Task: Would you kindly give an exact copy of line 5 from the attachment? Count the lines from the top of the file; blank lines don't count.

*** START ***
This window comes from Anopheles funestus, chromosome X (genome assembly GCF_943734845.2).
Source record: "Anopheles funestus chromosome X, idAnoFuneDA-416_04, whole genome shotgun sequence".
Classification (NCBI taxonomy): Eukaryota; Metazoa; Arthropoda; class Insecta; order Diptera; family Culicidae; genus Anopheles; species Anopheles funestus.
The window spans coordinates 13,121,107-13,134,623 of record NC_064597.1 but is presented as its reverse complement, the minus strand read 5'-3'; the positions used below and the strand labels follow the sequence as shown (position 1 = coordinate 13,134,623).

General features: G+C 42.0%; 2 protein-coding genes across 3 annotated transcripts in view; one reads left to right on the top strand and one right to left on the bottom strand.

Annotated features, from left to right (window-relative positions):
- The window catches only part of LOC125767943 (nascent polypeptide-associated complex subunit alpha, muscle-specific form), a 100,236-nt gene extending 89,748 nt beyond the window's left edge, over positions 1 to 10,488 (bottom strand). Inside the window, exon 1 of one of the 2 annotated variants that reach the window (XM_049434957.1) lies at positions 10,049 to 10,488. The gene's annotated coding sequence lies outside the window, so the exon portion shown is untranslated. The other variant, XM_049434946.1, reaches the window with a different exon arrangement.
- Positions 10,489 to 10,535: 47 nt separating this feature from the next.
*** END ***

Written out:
General features: G+C 42.0%; 2 protein-coding genes across 3 annotated transcripts in view; one reads left to right on the top strand and one right to left on the bottom strand.